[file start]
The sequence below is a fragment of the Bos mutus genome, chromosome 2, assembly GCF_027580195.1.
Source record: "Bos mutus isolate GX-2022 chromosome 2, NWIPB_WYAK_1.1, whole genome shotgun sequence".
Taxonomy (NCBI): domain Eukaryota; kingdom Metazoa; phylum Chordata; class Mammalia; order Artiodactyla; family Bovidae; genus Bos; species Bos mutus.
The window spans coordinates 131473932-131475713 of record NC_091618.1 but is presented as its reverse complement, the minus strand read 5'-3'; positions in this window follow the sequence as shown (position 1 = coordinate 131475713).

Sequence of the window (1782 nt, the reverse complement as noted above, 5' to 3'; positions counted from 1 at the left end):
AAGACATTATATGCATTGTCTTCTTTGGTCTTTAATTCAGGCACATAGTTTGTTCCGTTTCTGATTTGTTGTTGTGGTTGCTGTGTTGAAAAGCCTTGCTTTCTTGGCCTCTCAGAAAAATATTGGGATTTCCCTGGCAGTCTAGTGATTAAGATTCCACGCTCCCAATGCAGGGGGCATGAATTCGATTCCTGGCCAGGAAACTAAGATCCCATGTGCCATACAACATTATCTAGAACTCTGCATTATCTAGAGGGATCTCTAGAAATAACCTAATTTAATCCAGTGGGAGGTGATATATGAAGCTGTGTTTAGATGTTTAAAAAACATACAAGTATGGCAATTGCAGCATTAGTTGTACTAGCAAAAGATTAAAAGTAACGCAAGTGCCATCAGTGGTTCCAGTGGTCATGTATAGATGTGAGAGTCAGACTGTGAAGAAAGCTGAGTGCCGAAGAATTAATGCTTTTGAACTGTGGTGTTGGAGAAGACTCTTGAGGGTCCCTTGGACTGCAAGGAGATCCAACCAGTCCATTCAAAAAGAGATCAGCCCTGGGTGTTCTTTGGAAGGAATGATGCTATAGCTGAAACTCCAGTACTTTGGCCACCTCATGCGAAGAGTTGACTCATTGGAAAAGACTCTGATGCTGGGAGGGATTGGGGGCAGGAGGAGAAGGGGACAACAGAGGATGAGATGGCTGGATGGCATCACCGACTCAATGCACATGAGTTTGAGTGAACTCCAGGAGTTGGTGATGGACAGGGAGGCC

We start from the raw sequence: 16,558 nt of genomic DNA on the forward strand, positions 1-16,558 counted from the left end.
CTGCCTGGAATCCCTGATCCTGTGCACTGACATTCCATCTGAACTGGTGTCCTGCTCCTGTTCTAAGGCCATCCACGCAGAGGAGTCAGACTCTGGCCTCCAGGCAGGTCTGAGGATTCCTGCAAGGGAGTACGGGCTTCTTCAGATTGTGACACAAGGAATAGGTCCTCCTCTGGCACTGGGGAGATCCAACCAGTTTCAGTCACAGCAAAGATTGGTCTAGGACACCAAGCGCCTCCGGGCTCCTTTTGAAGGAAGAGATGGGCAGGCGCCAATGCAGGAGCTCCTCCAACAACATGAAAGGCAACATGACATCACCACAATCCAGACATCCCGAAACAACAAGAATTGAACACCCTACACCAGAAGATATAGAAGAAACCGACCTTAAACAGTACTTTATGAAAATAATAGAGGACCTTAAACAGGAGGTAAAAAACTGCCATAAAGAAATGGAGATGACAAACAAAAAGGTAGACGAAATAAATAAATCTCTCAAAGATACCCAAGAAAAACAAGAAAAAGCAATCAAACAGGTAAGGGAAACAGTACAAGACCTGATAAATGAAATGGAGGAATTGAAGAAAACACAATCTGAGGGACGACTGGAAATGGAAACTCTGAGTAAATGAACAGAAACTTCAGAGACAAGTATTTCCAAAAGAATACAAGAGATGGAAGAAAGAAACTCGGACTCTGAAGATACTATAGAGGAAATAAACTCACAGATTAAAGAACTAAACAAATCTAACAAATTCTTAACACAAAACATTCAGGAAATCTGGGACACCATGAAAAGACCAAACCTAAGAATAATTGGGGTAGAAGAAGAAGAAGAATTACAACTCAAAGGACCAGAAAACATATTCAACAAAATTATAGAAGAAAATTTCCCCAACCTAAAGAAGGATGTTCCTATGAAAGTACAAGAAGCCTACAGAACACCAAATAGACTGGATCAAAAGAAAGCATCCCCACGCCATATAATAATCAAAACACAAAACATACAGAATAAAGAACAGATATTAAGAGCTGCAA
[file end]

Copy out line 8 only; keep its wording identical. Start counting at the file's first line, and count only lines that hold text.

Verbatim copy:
CTGCCTGGAATCCCTGATCCTGTGCACTGACATTCCATCTGAACTGGTGTCCTGCTCCTGTTCTAAGGCCATCCACGCAGAGGAGTCAGACTCTGGCCTCCAGGCAGGTCTGAGGATTCCTGCAAGGGAGTACGGGCTTCTTCAGATTGTGACACAAGGAATAGGTCCTCCTCTGGCACTGGGGAGATCCAACCAGTTTCAGTCACAGCAAAGATTGGTCTAGGACACCAAGCGCCTCCGGGCTCCTTTTGAAGGAAGAGATGGGCAGGCGCCAATGCAGGAGCTCCTCCAACAACATGAAAGGCAACATGACATCACCACAATCCAGACATCCCGAAACAACAAGAATTGAACACCCTACACCAGAAGATATAGAAGAAACCGACCTTAAACAGTACTTTATGAAAATAATAGAGGACCTTAAACAGGAGGTAAAAAACTGCCATAAAGAAATGGAGATGACAAACAAAAAGGTAGACGAAATAAATAAATCTCTCAAAGATACCCAAGAAAAACAAGAAAAAGCAATCAAACAGGTAAGGGAAACAGTACAAGACCTGATAAATGAAATGGAGGAATTGAAGAAAACACAATCTGAGGGACGACTGGAAATGGAAACTCTGAGTAAATGAACAGAAACTTCAGAGACAAGTATTTCCAAAAGAATACAAGAGATGGAAGAAAGAAACTCGGACTCTGAAGATACTATAGAGGAAATAAACTCACAGATTAAAGAACTAAACAAATCTAACAAATTCTTAACACAAAACATTCAGGAAATCTGGGACACCATGAAAAGACCAAACCTAAGAATAATTGGGGTAGAAGAAGAAGAAGAATTACAACTCAAAGGACCAGAAAACATATTCAACAAAATTATAGAAGAAAATTTCCCCAACCTAAAGAAGGATGTTCCTATGAAAGTACAAGAAGCCTACAGAACACCAAATAGACTGGATCAAAAGAAAGCATCCCCACGCCATATAATAATCAAAACACAAAACATACAGAATAAAGAACAGATATTAAGAGCTGCAA